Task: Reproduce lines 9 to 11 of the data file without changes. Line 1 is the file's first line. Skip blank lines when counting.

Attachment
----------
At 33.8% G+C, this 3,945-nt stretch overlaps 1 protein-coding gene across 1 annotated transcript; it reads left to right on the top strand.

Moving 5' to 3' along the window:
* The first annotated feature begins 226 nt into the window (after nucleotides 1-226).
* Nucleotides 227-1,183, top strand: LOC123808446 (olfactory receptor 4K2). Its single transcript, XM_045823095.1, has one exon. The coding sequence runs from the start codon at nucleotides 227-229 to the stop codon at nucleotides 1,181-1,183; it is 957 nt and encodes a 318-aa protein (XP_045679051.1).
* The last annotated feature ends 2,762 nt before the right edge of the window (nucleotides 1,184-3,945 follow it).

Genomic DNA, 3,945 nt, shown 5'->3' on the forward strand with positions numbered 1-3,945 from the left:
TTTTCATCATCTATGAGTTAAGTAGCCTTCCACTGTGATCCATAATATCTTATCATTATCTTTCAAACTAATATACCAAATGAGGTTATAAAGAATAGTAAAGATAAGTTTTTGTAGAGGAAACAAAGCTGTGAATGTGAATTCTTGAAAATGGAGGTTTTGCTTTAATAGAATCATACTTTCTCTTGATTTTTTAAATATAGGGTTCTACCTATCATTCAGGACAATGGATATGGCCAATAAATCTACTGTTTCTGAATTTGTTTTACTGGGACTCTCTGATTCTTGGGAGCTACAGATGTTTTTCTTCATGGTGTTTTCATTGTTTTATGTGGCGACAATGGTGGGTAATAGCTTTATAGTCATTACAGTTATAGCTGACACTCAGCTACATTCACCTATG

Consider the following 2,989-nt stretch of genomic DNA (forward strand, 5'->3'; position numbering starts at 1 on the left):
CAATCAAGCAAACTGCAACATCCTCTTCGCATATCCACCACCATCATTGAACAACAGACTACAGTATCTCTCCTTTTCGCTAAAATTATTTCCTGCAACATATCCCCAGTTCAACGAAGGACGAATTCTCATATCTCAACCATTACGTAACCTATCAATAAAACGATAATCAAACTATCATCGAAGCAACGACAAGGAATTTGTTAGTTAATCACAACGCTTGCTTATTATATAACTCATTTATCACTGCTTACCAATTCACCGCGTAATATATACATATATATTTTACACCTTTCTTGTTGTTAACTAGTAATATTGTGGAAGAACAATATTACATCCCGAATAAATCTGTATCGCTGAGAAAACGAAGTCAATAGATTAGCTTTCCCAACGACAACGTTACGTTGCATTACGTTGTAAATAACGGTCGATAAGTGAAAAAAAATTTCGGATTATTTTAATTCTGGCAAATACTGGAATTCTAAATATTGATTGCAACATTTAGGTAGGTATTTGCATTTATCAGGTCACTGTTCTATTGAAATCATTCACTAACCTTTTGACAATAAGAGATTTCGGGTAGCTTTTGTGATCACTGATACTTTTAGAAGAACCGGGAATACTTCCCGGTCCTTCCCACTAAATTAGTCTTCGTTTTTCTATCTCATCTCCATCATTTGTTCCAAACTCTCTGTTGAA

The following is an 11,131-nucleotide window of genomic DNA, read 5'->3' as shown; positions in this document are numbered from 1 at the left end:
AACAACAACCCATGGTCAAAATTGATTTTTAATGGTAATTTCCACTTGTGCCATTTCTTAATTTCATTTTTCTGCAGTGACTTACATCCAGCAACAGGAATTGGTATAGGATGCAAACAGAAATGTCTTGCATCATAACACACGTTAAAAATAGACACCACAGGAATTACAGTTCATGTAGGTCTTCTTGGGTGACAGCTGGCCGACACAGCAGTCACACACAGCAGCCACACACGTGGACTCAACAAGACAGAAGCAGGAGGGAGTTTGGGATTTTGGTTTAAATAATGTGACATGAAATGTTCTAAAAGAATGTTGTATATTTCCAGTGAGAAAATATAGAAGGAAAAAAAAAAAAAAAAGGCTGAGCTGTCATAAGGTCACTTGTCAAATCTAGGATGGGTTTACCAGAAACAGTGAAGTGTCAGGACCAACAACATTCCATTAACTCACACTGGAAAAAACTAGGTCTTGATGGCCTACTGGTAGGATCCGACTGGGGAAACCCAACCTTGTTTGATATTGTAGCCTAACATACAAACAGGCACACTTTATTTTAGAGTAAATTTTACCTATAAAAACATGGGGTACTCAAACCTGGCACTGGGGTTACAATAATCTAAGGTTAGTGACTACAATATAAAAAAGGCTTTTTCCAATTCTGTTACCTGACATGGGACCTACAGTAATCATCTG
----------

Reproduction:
CAATCAAGCAAACTGCAACATCCTCTTCGCATATCCACCACCATCATTGAACAACAGACTACAGTATCTCTCCTTTTCGCTAAAATTATTTCCTGCAACATATCCCCAGTTCAACGAAGGACGAATTCTCATATCTCAACCATTACGTAACCTATCAATAAAACGATAATCAAACTATCATCGAAGCAACGACAAGGAATTTGTTAGTTAATCACAACGCTTGCTTATTATATAACTCATTTATCACTGCTTACCAATTCACCGCGTAATATATACATATATATTTTACACCTTTCTTGTTGTTAACTAGTAATATTGTGGAAGAACAATATTACATCCCGAATAAATCTGTATCGCTGAGAAAACGAAGTCAATAGATTAGCTTTCCCAACGACAACGTTACGTTGCATTACGTTGTAAATAACGGTCGATAAGTGAAAAAAAATTTCGGATTATTTTAATTCTGGCAAATACTGGAATTCTAAATATTGATTGCAACATTTAGGTAGGTATTTGCATTTATCAGGTCACTGTTCTATTGAAATCATTCACTAACCTTTTGACAATAAGAGATTTCGGGTAGCTTTTGTGATCACTGATACTTTTAGAAGAACCGGGAATACTTCCCGGTCCTTCCCACTAAATTAGTCTTCGTTTTTCTATCTCATCTCCATCATTTGTTCCAAACTCTCTGTTGAA

The following is an 11,131-nucleotide window of genomic DNA, read 5'->3' as shown; positions in this document are numbered from 1 at the left end:
AACAACAACCCATGGTCAAAATTGATTTTTAATGGTAATTTCCACTTGTGCCATTTCTTAATTTCATTTTTCTGCAGTGACTTACATCCAGCAACAGGAATTGGTATAGGATGCAAACAGAAATGTCTTGCATCATAACACACGTTAAAAATAGACACCACAGGAATTACAGTTCATGTAGGTCTTCTTGGGTGACAGCTGGCCGACACAGCAGTCACACACAGCAGCCACACACGTGGACTCAACAAGACAGAAGCAGGAGGGAGTTTGGGATTTTGGTTTAAATAATGTGACATGAAATGTTCTAAAAGAATGTTGTATATTTCCAGTGAGAAAATATAGAAGGAAAAAAAAAAAAAAAAGGCTGAGCTGTCATAAGGTCACTTGTCAAATCTAGGATGGGTTTACCAGAAACAGTGAAGTGTCAGGACCAACAACATTCCATTAACTCACACTGGAAAAAACTAGGTCTTGATGGCCTACTGGTAGGATCCGACTGGGGAAACCCAACCTTGTTTGATATTGTAGCCTAACATACAAACAGGCACACTTTATTTTAGAGTAAATTTTACCTATAAAAACATGGGGTACTCAAACCTGGCACTGGGGTTACAATAATCTAAGGTTAGTGACTACAATATAAAAAAGGCTTTTTCCAATTCTGTTACCTGACATGGGACCTACAGTAATCATCTG